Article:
I vividly remember signing up for the Cozumel Ironman 2013, the Monday after Thanksgiving 2012. My friend and previous teammate John encouraged me to join him south of the border. He emailed me on a day when I was contemplating new goals and clear direction, at a time when I was not comfortable in my own skin.
I immediately began to read books and articles to help me lay down a plan. This included my need to build a solid endurance foundation and then find a 20-week plan that would prepare me for race day. I found a perfect fit on Beginnertriathlete.com. Now the training stage was set and writing my personal goals came next.
#1- Do the training without gadgets. No bike computer staring back at me. No watches telling my how fast I needed to go and no heart rate monitor to tell me I was being lazy or pushing too hard. I would do this organically; learn my body and my mind, by listening to both. I was happy to use the Rate of Perceived Exertion (RPE), given my professional background in cardiac rehab.
#2- Soak it all in. No one can be an Ironman without the love and support from family and friends. Remember this and be grateful.
#3- Take one workout at a time. Using my mantra, “first step is always the hardest” got me in the pool at 5am and kept me faithful to my 2-3 hour Friday night runs at the end of a 40 hour work week.
On race day, I woke at 4:30am and immediately realized that I slept soundly through the night. This was not common practice the night before and important race. This particular morning, I felt calm, strong and rested versus restless. Perhaps this is what it means to be an Ironman.
I was relieved to learn that the swim had not been cancelled. Two to three days of rough waters and a passing “Norte” had been the cause of cancelled swim practices. This did not deter John and I, we simply jumped into our backyard waters, wide eyed and determined to practice daily while praying for calmer seas come race day. Amen.
Mother Nature continued to sing loud here in Cozumel, reminding us who was boss. This morning was no different, the wind howled in our ears, stung our eyes and the ocean slapped the shore with vigor. Without the distractions of my everyday life in Boston, I was able to hone in on my surroundings here and I loved it all. The transition area was beautiful, 2500 bike stations, all colors, shapes and sizes just like the athletes. Each bike was trimmed with food, salt tablets and water bottles set up specific to the riders’ likings. Enormous white clouds hung above, promising us reprieve from the sun during the race later in the day. The air temperature was 78-80 degrees with 90% humidity, the air felt thick and our skin moist before we would even “hit the road.”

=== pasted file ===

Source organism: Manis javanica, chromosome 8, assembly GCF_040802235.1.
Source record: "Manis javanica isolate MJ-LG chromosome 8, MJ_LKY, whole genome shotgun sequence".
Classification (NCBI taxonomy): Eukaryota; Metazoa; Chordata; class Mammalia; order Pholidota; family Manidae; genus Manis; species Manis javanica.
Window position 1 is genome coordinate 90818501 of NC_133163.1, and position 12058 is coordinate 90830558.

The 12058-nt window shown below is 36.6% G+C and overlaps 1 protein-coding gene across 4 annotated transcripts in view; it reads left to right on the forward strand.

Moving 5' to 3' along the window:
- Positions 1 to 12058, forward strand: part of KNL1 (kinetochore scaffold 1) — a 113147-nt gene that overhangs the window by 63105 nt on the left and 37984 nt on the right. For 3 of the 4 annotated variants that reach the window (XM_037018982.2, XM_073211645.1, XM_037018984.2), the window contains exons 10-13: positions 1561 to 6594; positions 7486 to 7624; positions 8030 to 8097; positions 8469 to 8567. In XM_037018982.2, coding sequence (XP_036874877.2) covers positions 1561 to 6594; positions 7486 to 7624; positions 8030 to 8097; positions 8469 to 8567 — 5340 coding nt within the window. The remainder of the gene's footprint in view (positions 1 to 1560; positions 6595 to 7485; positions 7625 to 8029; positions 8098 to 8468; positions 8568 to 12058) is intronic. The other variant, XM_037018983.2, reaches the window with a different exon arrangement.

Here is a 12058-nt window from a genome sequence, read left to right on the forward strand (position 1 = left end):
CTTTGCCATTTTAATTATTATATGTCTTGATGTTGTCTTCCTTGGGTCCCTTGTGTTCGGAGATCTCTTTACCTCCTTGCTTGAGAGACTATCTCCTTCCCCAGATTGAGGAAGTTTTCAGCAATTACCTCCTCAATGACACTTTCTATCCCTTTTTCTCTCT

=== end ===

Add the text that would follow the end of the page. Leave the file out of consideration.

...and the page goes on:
I sat barefoot on the bus, surrounded by strangers in my tri-suit, with my swim cap nestled in my top and goggles hanging, like a necklace. The guy seated next to me began to offer advice to an inquisitive athlete behind me. I decided to ask, “What is your most important piece of advice to a rookie on race day?” The guy seated behind me perked up and my neighbor calmly replied, “You have a plan, just stick with it. Go steady on the swim and bike, breath and keep your effort in check. It’s a long day and people often go out too fast and this can change how you approach each event. Don’t let it. Around mile 80 on the bike you will still be strong and ready for the run. Make a small push; those whom started too fast will begin to fade - you will remain strong.” After exchanging my thanks, we stood and filed off the bus. Twenty minutes to go time!
The beach was covered with red and yellow swim caps, twenty-five hundred athletes waiting for the gun. Spectators lined the shores with smiles and cameras; one woman was in her bathrobe. As I looked out, I couldn’t help but feel overwhelming pride as I walked into the sea. I acknowledged words my brother shared just days before: "Thousands of miles behind me and only a few hundred more to go.” Just then the gun sounded. Face down...breath.
Minutes passed before I caught my breath and settled into a groove. My arms and legs propelled me forward as I took in the scenes below. It was like swimming in the tropical tank at the local aquarium. Colorful fish, crystal clear waters and the vast reef lining the shores. At times, the reef was so close that my fingers would graze the top. As I received the occasional slap, punch or kick from a neighbor, I focused to stay calm and enjoy it, because I knew this was the best I would feel all day. Fifty-seven minutes passed in a flash! I crawled up the stairs and jogged past the hundreds of screaming fans with a smile. This further energized me and I thought, “Yes! I am really doing this!”